Like I said, assume you have to demo that whole section of wall and just tear it out. The cabinet above your head has carpet-lined inner panels that have a few black screws and velcro holding them in. Removing as much of that as you can will reveal the screws that attach the cabinet to the aluminum framing in the front and the screws holding that cabinet to the TV box. You will need to remove your TV to access the screws connecting the two cabinets. If you catch this before it harms the outside plywood you are golden and I would consider the repair easy. Getting the final trim done may take a while, but getting back to functional should not be too hard. Also, do investigate THOROUGHLY where the intrusion came from. My fear is it came from higher thinking of how the window relates to that trim that pulled off.

Wonder if the place you bought it from HAD to replace the flooring due to water damage... hrmm.

Wish I could help!

Chris
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Old 02-26-2014, 11:46 PM   #22
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Like the others said, open it up now. If the side wall starts to delaminate on the outside you've drastically reduced the amount of people that will be interested in purchasing your coach should you decide to sell. I would also remove the plywood all the way to the slide. Much easier to replace the entire piece and you won't be able to tell from factory. Im sure Fleetwood can supply or at least get you in touch with the supplier of the wallboard for a perfect match.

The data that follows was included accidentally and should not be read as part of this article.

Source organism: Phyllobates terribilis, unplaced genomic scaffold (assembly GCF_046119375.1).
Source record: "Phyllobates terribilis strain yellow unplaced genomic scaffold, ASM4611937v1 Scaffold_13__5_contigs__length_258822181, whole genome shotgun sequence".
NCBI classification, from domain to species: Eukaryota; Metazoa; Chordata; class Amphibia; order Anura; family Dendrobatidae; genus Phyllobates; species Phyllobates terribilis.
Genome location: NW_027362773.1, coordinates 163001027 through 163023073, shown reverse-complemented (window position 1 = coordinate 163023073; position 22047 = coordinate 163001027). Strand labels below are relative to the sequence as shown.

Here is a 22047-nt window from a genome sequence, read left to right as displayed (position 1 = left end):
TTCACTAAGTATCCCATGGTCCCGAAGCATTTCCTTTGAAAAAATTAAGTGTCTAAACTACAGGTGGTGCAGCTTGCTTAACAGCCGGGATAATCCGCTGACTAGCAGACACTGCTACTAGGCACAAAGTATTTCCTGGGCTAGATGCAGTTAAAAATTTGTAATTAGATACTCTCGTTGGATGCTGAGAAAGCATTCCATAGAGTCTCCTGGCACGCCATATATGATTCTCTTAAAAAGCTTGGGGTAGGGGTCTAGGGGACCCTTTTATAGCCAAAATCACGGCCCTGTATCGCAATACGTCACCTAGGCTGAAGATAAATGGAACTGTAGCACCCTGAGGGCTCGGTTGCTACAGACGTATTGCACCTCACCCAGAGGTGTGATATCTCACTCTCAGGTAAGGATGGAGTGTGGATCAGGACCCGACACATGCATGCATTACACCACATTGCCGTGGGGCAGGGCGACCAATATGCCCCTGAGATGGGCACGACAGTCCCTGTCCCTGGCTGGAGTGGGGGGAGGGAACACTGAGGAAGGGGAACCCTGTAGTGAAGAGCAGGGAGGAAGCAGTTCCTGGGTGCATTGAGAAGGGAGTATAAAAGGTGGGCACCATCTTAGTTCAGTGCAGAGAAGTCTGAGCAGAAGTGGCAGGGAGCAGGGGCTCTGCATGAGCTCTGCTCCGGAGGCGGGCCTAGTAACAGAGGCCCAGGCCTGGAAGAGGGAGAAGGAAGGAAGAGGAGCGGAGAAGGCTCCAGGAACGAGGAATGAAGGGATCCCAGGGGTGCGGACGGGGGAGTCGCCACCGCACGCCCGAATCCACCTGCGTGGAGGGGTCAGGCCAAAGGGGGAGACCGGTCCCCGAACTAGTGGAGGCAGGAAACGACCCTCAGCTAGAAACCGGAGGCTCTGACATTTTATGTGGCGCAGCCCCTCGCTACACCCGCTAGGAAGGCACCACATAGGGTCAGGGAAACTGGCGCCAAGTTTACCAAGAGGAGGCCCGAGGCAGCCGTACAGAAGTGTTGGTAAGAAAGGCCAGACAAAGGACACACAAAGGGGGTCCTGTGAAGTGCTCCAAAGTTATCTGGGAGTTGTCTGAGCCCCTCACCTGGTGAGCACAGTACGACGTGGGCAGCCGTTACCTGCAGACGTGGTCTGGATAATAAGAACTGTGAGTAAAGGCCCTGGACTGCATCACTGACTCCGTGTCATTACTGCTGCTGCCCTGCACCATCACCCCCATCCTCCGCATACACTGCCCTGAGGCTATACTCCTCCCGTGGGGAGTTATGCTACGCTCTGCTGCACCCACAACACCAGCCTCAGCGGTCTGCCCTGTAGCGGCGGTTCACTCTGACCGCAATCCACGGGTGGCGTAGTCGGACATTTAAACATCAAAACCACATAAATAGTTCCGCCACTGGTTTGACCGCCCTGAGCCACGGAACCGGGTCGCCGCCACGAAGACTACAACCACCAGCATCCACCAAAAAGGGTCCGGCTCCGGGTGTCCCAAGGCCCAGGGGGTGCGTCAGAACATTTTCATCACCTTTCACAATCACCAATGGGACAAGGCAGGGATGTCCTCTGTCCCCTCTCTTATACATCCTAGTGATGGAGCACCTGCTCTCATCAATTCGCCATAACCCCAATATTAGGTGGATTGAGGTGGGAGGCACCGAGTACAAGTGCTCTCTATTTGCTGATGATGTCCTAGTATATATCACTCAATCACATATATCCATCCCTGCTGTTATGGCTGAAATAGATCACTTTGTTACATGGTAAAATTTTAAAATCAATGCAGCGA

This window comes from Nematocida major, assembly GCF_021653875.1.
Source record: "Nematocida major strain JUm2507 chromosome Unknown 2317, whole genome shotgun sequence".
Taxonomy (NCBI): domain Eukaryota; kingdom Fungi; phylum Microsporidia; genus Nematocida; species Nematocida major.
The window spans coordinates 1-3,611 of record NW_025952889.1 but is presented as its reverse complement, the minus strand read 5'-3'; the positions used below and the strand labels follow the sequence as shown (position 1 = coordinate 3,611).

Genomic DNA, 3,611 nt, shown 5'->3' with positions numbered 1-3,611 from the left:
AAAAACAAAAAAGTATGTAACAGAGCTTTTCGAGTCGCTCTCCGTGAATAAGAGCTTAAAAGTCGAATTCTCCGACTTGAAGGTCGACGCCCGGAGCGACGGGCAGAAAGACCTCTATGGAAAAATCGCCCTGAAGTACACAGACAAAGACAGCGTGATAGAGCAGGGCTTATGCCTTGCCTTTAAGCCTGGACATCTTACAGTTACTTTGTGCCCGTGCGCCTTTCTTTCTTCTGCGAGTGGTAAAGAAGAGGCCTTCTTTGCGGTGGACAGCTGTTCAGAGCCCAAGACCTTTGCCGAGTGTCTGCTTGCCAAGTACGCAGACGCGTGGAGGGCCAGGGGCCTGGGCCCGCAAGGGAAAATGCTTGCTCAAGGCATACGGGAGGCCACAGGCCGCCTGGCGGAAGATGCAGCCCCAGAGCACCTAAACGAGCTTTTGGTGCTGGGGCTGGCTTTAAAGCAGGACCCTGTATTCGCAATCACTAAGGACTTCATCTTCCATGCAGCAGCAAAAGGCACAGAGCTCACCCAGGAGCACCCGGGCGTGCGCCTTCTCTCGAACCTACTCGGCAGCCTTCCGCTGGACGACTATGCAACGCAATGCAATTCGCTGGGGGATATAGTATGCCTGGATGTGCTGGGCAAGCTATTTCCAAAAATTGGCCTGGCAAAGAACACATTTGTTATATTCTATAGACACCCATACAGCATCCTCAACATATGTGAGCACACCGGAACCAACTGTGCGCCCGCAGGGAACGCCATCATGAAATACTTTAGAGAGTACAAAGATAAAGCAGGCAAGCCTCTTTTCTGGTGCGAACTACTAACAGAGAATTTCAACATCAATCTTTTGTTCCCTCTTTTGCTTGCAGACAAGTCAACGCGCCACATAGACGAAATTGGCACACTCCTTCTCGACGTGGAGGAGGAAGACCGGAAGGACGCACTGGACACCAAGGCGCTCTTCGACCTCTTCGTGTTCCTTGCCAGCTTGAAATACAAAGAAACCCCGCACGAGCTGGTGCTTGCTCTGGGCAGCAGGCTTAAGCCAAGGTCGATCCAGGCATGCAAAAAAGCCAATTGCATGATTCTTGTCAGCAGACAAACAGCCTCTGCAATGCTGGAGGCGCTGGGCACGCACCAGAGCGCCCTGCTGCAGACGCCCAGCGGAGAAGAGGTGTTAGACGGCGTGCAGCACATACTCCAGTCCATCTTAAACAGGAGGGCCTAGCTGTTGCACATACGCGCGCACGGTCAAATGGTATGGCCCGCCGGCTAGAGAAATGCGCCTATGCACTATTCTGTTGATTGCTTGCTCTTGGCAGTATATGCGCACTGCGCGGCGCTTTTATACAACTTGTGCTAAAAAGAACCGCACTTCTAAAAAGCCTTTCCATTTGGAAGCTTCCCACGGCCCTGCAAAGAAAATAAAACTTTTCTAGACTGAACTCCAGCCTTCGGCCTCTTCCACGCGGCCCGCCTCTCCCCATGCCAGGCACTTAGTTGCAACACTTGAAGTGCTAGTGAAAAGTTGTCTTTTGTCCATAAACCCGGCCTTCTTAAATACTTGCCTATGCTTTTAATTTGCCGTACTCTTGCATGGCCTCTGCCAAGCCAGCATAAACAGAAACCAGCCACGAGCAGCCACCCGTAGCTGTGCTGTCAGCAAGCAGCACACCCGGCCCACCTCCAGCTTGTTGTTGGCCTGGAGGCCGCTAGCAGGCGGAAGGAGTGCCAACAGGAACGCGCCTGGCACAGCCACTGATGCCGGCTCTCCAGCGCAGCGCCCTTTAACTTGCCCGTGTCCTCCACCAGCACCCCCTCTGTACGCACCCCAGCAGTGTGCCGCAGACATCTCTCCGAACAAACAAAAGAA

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Old 02-27-2014, 06:51 AM   #23
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Like the others said, open it up now. If the side wall starts to delaminate on the outside you've drastically reduced the amount of people that will be interested in purchasing your coach should you decide to sell. I would also remove the plywood all the way to the slide. Much easier to replace the entire piece and you won't be able to tell from factory. Im sure Fleetwood can supply or at least get you in touch with the supplier of the wallboard for a perfect match.
I had said to open the wall up right away and then had to think a bit after a few people came on and told of the dangers of Mold. Mold is a nasty thing to be sure but I am still going to go with open the wall up immediately wearing a respirator and get an Ozone generator. I picked this one up:

Amazon.com: 7000 mg/h Shock Treatment Bare Bones Ozone Generator: Everything Else

And have been very pleased with it. Ozone is not exactly the miracle odor cure that some may want BUT it will kill mold, especially airborne mold. You need a generator powerful enough like the one I linked but you don't want to run one that powerful all the time as it will damage rubber and plastics so you will need a timer that can pulse it say 5 seconds every minute or so.

You would then open the wall quickly wearing the respirator then run the Ozone to kill whatever nastiness comes out while it dries.
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Old 02-27-2014, 07:28 AM   #24
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I had said to open the wall up right away and then had to think a bit after a few people came on and told of the dangers of Mold. Mold is a nasty thing to be sure but I am still going to go with open the wall up immediately wearing a respirator and get an Ozone generator. I picked this one up:

Amazon.com: 7000 mg/h Shock Treatment Bare Bones Ozone Generator: Everything Else